SLOVAKIA: Salesian Program Provides Tutoring, Peer Support to Help Poor Youth Achieve
(MissionNewswire) Slovakia is a landlocked country within central Europe with a population of just over five million. The country joined the European Union in 2004 and is bordered by the Czech Republic and Austria to the west, Poland to the north, Ukraine to the east and Hungary to the south.
According to the World Bank, Slovakia’s primarily manufacturing-centered economy, focused on exports, has allowed the country to weather the post-2008 global economic crisis better than most in the European Union. The World Bank also notes that while most families living in the country are generally prosperous, close to 11 percent are living below the poverty line and for many of those, living conditions worsened significantly in the years following the global economic crisis. The country has an unemployment rate of just over 13 percent and one third of all those unemployed are between the ages of 15 and 24.
Salesians in Slovakia are working to educate youth while providing support for their families at Center Mamateyoya in the city of Bratislava in the western part of the country. Here, Salesians aim to develop students’ problem solving and team working skills while offering educational supports such as after-school tutoring.
The Center is run by more than 70 volunteers from local high schools and the local university in addition to the Salesian staff. Programs are designed for three age groups, children under the age of 16, youth 16 to 27 years old and families. Recreational activities are also available through the Center such as football, basketball, hockey, art, music, theater, photography and other activities that help youth foster both team building and individual skills.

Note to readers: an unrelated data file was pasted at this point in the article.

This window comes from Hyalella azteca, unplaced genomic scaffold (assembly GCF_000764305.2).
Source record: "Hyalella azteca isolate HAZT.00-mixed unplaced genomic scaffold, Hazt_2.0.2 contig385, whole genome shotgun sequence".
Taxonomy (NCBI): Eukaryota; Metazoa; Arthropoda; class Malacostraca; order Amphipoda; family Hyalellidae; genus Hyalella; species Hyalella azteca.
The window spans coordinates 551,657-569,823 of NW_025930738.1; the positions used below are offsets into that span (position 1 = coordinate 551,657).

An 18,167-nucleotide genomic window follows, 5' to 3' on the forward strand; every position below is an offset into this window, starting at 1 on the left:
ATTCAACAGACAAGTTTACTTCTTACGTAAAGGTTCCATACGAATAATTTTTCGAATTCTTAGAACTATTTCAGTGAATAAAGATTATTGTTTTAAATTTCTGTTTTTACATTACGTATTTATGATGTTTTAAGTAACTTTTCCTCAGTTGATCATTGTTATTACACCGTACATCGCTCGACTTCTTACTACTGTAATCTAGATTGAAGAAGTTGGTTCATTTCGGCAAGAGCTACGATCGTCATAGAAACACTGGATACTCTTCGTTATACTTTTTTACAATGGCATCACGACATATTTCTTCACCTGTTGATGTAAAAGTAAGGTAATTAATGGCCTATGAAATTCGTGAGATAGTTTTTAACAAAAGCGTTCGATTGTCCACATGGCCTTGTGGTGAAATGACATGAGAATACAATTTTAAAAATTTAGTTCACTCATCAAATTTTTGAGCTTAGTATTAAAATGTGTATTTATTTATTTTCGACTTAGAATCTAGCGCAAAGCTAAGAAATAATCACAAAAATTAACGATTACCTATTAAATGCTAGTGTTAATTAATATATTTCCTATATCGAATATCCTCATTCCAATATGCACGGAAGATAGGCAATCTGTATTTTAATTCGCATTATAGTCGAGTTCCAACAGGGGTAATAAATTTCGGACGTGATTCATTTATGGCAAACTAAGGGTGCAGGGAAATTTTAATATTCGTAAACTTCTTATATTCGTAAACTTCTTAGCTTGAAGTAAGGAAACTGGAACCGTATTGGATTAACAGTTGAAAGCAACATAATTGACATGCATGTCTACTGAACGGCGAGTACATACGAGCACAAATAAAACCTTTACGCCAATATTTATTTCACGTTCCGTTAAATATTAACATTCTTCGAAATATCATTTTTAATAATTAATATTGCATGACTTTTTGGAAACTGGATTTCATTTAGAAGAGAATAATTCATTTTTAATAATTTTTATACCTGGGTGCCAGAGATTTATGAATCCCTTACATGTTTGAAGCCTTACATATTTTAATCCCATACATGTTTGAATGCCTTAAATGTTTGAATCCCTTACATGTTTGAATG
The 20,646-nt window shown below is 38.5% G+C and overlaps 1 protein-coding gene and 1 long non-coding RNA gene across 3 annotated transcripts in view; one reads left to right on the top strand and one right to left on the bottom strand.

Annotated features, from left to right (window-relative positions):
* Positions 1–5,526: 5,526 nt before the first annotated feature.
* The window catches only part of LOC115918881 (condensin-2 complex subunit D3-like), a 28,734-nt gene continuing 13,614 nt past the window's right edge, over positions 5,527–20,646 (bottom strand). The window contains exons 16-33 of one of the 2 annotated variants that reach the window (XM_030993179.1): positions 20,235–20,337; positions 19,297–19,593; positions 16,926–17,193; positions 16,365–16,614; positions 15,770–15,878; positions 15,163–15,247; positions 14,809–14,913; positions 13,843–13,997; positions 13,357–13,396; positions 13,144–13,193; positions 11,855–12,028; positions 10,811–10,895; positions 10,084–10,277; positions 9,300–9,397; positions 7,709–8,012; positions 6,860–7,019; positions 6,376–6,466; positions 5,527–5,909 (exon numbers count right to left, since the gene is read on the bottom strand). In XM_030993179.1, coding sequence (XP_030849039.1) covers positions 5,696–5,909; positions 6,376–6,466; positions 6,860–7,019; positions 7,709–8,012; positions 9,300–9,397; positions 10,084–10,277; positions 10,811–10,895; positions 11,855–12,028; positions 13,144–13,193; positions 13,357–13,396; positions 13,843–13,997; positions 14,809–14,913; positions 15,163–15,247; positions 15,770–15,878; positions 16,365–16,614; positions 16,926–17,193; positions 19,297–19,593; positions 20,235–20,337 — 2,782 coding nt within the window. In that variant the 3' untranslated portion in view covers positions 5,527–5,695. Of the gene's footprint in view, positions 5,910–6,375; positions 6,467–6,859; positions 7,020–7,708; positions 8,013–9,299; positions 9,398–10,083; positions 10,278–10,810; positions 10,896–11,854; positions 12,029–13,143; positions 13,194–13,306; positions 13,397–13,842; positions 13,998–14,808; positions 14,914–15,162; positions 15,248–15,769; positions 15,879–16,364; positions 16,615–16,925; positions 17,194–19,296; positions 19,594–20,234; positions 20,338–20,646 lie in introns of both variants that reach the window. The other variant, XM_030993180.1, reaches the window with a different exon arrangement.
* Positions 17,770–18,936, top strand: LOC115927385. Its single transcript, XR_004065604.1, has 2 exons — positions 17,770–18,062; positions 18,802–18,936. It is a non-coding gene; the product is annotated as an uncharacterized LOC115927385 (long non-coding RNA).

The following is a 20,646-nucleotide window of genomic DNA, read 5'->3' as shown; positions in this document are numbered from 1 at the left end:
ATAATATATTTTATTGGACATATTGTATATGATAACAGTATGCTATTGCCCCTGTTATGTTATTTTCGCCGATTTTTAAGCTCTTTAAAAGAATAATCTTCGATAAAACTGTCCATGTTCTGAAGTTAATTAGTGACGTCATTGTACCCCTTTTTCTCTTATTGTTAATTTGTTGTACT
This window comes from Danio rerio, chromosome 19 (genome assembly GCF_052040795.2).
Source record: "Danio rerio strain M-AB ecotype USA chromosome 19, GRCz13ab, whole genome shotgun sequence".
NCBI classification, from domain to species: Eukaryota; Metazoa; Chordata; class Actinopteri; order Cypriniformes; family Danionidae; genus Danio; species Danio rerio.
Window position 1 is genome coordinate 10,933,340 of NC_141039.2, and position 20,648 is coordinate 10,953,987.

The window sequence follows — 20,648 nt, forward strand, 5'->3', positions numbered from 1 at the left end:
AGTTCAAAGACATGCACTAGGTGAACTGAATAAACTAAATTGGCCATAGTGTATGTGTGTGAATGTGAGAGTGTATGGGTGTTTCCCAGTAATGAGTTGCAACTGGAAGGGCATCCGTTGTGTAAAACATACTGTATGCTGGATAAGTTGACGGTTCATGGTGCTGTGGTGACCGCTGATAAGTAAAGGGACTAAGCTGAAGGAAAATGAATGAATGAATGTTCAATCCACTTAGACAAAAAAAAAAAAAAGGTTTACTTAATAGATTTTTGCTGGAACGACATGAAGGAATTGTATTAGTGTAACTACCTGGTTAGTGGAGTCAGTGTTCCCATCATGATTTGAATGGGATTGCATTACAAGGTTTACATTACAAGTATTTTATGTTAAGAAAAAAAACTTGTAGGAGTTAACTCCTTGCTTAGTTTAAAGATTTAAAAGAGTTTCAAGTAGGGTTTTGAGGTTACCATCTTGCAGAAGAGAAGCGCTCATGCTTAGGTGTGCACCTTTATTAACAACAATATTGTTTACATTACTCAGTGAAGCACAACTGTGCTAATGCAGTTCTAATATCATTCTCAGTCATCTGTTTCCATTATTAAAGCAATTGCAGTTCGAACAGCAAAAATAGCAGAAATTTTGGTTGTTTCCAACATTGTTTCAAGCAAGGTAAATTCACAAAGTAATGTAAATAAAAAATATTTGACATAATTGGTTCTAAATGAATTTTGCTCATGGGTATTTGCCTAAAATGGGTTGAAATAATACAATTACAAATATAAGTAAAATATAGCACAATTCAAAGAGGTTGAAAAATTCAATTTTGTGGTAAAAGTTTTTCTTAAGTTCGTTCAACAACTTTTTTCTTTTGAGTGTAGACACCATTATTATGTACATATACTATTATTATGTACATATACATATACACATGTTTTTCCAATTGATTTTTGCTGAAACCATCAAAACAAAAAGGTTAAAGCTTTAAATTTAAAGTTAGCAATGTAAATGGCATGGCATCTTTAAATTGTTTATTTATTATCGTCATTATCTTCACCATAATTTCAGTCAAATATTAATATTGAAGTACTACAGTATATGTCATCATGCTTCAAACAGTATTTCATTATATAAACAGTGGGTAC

“Students learn in a variety of ways,” says Father Mark Hyde, executive director of Salesian Missions, the U.S. development arm of the Salesians of Don Bosco. “Through team sports and other social activities, students can use their free-time productively while learning to rely on others, make friends and safely explore interests outside of school.”
Weekly peer groups are offered and serve as a place where youth can come to discuss their problems, ask questions about troubling issues, receive advice and support from others and discuss current topics of interest. The aim of the group is to provide social support while encouraging personal growth for the young people involved. Tutoring is also offered each week, staffed by both volunteers and professional teachers who provide the skills and resources necessary to improve student’s grades.
A parent center is available three days a week and provides programs that encourage parents in their own educational pursuits as well as supporting them in developing their parenting skills. Topics of discussion have ranged from effective parenting skills, rewards vs. punishments and coping with a child’s anger. Also available to parents of preschool aged children is a playground where the young children can engage in crafts, dancing, singing and puppet theatre, daily.
“Parent support is very important for the families we serve,” adds Fr. Hyde. “It helps parents to focus on their own individual needs which could be advancing their own education to help them better support their families in the future or receiving support and advice from other parents to help tackle parenting issues almost all parents face.”
World Bank – Slovakia